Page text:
Santa Barbara County firefighters are currently battling a 50-acre vegetation fire in the San Miguelito Canyon area south of Lompoc. Ten strike teams have been dispatched for structure protection and nearby residents are being evacuated.
County Fire spokesperson Capt. David Sadecki said the fire is burning in medium fuel but is being pushed by winds toward heavy vegetation. There are downed power lines in the area, he continued. Two air support units have been ordered, and County Fire engines are being supported by Lompoc City Fire teams.
A second, much smaller fire is also burning near Santa Maria, but Sadecki said it’s only affected about half an acre and should be put out soon.
Check back for updates.
UPDATE, 3:18 p.m.: The evacuation order has been designated as the area from San Miguelito Road to Olive and G streets. Santa Barbara City Fire resources are now responding.
Sadecki just reported via Twitter that the fire has spread to 150 acres and is threatening to burn as many as 200 structures. He said it is spreading at a rapid rate, and that more resources are being ordered.
At this time there is zero containment; it’s currently 91 degrees in the area. While fire officials haven’t pinpointed the fire’s exact origin, emergency radio chatter indicates it may have started on or near the Celite mine operated by Imerys in the 2500 block of Miguelito Canyon Road.
UPDATE, 3:20 p.m.: The Santa Barbara Independent‘s outdoors editor is now on the scene of the Miguelito Fire outside of Lompoc. “It’s concentrated but there is some pretty good smoke coming up,” he said. “It’s 93 degrees here right now, but very little wind, so that’s a good thing.” He will continue filing reports as the incident proceeds.
UPDATE, 3:40 p.m.: Ray Ford reports that the fire is solely on the eastside of San Miguelito Road, save for one spot fire that is being tended to by an engine. It’s 92 degrees on the road, with what he estimates is a 10 mile per hour wind blowing east-northeast. He is witnessing 10- to 12-foot-high flames hitting patches of chaparral, though much of the area is light in vegetation, a lot of which is green, so burning slow if at all.
“It’s not in any danger of reaching town right now,” said Ford, who has followed wildfires in Santa Barbara County for four decades. “The goal is going to be keeping it south of Highway 1 and east of San Miguelito.”
UPDATE, 3:43 p.m.: A total of eight air tankers have been ordered to fight the fire, which has grown to around 200 acres, and four helicopters are currently on the scene. The fire is being pushed by 10-15 mph south-easterly winds, Sadecki said, and there is low relative humidity in the area.
The primary evacuation zone for area residents is Lompoc High School. The secondary location — for those with medical needs — is Trinity Church of the Nazarene at D Street and North Avenue.
UPDATE, 4 p.m.: Ray Ford is now on the grounds of the Celite diatomaceous earth plant outside of Lompoc, which is close to where the fire appears to have begun. There is no cause known yet, although Ford says it appears to have started further up the hillside, as the vegetation immediately adjacent to the facility has not burned. He reports that it the Miguelito Fire is now burning up and away from the facility, toward Highway 1. Air tankers are dropping fire retardant every five minutes in addition to helicopters dropping water sporadically as well. “Otherwise it’s pretty calm,” said Ford, noting that the temperature had dropped a bit to 90 degrees and that there was not much wind at all, so the smoke is going straight up.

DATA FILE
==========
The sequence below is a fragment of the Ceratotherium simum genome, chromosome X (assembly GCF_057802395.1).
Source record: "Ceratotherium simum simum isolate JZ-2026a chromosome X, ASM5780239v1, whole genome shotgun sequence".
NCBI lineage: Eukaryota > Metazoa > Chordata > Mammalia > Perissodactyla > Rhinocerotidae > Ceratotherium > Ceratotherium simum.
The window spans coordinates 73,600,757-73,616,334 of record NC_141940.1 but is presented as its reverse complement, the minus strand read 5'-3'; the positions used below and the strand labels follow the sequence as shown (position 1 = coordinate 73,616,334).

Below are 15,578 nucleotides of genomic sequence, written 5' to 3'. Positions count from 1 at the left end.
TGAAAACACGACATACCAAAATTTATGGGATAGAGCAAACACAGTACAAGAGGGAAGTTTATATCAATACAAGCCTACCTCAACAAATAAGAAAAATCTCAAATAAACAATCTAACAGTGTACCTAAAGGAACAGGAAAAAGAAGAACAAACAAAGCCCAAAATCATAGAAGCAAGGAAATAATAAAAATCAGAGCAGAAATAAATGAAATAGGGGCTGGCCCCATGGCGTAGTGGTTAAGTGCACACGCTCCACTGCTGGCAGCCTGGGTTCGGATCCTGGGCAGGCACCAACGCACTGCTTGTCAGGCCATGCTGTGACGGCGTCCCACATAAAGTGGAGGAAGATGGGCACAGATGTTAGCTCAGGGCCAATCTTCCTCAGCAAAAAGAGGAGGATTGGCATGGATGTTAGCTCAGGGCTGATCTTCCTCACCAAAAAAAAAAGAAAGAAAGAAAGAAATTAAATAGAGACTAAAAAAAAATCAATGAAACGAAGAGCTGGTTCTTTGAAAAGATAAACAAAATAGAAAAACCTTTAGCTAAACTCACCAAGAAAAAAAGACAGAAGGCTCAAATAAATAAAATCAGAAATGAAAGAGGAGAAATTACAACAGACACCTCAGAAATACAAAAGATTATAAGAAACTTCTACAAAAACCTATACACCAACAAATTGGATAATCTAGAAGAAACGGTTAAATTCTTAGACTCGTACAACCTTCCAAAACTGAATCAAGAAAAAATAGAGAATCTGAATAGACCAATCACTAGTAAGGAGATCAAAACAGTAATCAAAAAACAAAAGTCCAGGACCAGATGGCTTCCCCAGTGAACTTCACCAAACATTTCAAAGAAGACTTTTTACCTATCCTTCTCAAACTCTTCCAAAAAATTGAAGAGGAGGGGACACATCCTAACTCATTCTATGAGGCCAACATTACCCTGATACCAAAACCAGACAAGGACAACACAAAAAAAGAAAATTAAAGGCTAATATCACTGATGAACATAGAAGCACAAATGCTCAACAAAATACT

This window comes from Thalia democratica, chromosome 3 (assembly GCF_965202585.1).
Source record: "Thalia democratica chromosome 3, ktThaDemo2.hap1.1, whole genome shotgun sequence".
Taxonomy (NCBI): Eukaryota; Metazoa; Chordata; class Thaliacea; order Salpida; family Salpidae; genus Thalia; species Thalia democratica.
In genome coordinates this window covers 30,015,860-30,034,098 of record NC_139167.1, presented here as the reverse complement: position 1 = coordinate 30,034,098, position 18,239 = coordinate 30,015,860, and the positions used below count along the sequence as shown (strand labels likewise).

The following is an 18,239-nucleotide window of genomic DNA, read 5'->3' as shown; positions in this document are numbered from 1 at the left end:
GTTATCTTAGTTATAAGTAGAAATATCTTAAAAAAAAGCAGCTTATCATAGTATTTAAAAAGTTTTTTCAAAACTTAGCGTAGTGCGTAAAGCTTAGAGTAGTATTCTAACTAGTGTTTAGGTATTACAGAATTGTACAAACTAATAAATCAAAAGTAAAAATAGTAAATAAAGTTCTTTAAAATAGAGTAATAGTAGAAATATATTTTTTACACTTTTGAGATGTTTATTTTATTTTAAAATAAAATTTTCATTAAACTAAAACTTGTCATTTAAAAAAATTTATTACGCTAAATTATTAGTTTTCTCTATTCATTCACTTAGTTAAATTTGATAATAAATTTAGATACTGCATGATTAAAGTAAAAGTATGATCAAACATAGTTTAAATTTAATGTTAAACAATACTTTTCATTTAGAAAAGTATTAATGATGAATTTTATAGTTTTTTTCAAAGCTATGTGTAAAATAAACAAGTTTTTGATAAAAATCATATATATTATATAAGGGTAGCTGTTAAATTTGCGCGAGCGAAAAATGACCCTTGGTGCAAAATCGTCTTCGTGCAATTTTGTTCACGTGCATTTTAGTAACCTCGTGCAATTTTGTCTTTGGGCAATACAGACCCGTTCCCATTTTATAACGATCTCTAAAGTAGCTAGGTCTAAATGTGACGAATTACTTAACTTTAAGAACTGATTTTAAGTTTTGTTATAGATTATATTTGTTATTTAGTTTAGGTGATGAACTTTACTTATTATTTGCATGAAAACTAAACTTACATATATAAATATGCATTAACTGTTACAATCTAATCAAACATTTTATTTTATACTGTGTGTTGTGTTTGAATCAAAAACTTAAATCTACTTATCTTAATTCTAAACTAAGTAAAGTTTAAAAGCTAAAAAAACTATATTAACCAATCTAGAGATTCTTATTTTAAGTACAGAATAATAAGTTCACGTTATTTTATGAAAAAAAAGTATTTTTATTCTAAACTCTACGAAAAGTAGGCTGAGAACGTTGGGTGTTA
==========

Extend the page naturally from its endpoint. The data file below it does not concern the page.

UPDATE, 5:15 p.m.: Ray Ford is now on the Highway 1 side of the fire and said it is 89 degrees with not much wind.
“The fire is generally moving in a northeasterly direction,” said Ford. “It is trending toward homes, not a lot of homes, but some homes. There is a minor threat to them now.”
Ford had just witnessed what he believes was the DC-10 making fire retardant drops, but heard that the air support will only continue for another hour. However, the hillsides near the homes are well coated with retardant, said Ford, who believes the fire crews may be working on the fire all night long.
UPDATE, 7:05 p.m.: The fire has jumped to 500-700 acres and continues to be pushed northeast toward Highway 1 by shifting winds. Sadecki said approximately 100 engines have been ordered to respond to the incident, and that a number of them are already on-scene. As of 5 p.m., the fire was still zero percent contained, but it’s unclear if any progress had been made by 7 p.m. Sadecki said hundreds of reverse 9-1-1 calls have been made to area residents to evacuate their homes.
UPDATE, 8:45 p.m.: From his vantage point, Ray Ford reports that the Miguelito Fire appears to be in the “mop-up stages,” meaning that, despite the low containment at this time, the firefighters feel confident they have in under control. One small triangle of the fire was still burning lightly around sunset, said Ford.
County Fire’s David Sadecki also tweeted at 8:30 p.m. that evacuations in Lompoc have been lifted, except for homes south of Willow on San Miguelito Canyon Road.